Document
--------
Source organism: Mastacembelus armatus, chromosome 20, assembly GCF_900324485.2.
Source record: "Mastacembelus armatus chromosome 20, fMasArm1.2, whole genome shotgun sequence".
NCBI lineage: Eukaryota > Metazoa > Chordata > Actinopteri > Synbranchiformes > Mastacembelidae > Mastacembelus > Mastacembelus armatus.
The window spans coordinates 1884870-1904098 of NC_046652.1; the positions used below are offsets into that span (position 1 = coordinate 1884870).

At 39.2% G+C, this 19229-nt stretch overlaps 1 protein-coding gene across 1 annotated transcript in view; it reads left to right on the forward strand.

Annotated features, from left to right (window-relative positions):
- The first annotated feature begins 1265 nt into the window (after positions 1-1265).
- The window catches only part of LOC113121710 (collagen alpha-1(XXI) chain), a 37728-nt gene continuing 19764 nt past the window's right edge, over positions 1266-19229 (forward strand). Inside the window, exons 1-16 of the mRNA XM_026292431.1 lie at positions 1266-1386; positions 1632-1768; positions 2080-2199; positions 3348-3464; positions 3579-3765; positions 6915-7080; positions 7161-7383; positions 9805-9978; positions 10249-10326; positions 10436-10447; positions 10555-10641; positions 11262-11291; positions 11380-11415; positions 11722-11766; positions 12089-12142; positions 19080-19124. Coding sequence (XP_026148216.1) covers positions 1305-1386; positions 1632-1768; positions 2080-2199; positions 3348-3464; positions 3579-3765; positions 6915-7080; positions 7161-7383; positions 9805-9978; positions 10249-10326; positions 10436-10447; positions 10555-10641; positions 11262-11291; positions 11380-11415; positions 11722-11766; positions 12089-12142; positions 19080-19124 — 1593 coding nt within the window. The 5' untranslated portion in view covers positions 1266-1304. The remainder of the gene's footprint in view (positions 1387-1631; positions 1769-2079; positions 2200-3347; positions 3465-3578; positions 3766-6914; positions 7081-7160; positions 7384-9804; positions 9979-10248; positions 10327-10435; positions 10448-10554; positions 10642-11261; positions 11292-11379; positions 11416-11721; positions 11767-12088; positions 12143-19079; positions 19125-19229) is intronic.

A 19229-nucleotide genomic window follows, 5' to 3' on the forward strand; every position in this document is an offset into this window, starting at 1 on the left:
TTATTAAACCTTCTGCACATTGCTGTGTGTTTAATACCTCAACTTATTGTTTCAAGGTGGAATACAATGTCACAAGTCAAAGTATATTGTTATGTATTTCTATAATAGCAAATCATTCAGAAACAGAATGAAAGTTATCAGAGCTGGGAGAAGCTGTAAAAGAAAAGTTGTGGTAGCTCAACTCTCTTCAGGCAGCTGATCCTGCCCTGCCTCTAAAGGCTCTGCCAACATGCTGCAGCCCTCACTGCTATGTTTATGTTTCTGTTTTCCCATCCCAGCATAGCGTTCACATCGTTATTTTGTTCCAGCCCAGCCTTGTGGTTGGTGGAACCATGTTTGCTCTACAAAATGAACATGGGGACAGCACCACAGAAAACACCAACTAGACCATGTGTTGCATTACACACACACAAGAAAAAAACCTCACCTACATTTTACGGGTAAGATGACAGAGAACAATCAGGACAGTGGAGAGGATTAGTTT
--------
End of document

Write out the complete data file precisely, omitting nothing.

Source organism: Mastacembelus armatus, chromosome 20, assembly GCF_900324485.2.
Source record: "Mastacembelus armatus chromosome 20, fMasArm1.2, whole genome shotgun sequence".
NCBI lineage: Eukaryota > Metazoa > Chordata > Actinopteri > Synbranchiformes > Mastacembelidae > Mastacembelus > Mastacembelus armatus.
The window spans coordinates 1884870-1904098 of NC_046652.1; the positions used below are offsets into that span (position 1 = coordinate 1884870).

At 39.2% G+C, this 19229-nt stretch overlaps 1 protein-coding gene across 1 annotated transcript in view; it reads left to right on the forward strand.

Annotated features, from left to right (window-relative positions):
- The first annotated feature begins 1265 nt into the window (after positions 1-1265).
- The window catches only part of LOC113121710 (collagen alpha-1(XXI) chain), a 37728-nt gene continuing 19764 nt past the window's right edge, over positions 1266-19229 (forward strand). Inside the window, exons 1-16 of the mRNA XM_026292431.1 lie at positions 1266-1386; positions 1632-1768; positions 2080-2199; positions 3348-3464; positions 3579-3765; positions 6915-7080; positions 7161-7383; positions 9805-9978; positions 10249-10326; positions 10436-10447; positions 10555-10641; positions 11262-11291; positions 11380-11415; positions 11722-11766; positions 12089-12142; positions 19080-19124. Coding sequence (XP_026148216.1) covers positions 1305-1386; positions 1632-1768; positions 2080-2199; positions 3348-3464; positions 3579-3765; positions 6915-7080; positions 7161-7383; positions 9805-9978; positions 10249-10326; positions 10436-10447; positions 10555-10641; positions 11262-11291; positions 11380-11415; positions 11722-11766; positions 12089-12142; positions 19080-19124 — 1593 coding nt within the window. The 5' untranslated portion in view covers positions 1266-1304. The remainder of the gene's footprint in view (positions 1387-1631; positions 1769-2079; positions 2200-3347; positions 3465-3578; positions 3766-6914; positions 7081-7160; positions 7384-9804; positions 9979-10248; positions 10327-10435; positions 10448-10554; positions 10642-11261; positions 11292-11379; positions 11416-11721; positions 11767-12088; positions 12143-19079; positions 19125-19229) is intronic.

A 19229-nucleotide genomic window follows, 5' to 3' on the forward strand; every position in this document is an offset into this window, starting at 1 on the left:
TTATTAAACCTTCTGCACATTGCTGTGTGTTTAATACCTCAACTTATTGTTTCAAGGTGGAATACAATGTCACAAGTCAAAGTATATTGTTATGTATTTCTATAATAGCAAATCATTCAGAAACAGAATGAAAGTTATCAGAGCTGGGAGAAGCTGTAAAAGAAAAGTTGTGGTAGCTCAACTCTCTTCAGGCAGCTGATCCTGCCCTGCCTCTAAAGGCTCTGCCAACATGCTGCAGCCCTCACTGCTATGTTTATGTTTCTGTTTTCCCATCCCAGCATAGCGTTCACATCGTTATTTTGTTCCAGCCCAGCCTTGTGGTTGGTGGAACCATGTTTGCTCTACAAAATGAACATGGGGACAGCACCACAGAAAACACCAACTAGACCATGTGTTGCATTACACACACACAAGAAAAAAACCTCACCTACATTTTACGGGTAAGATGACAGAGAACAATCAGGACAGTGGAGAGGATTAGTTT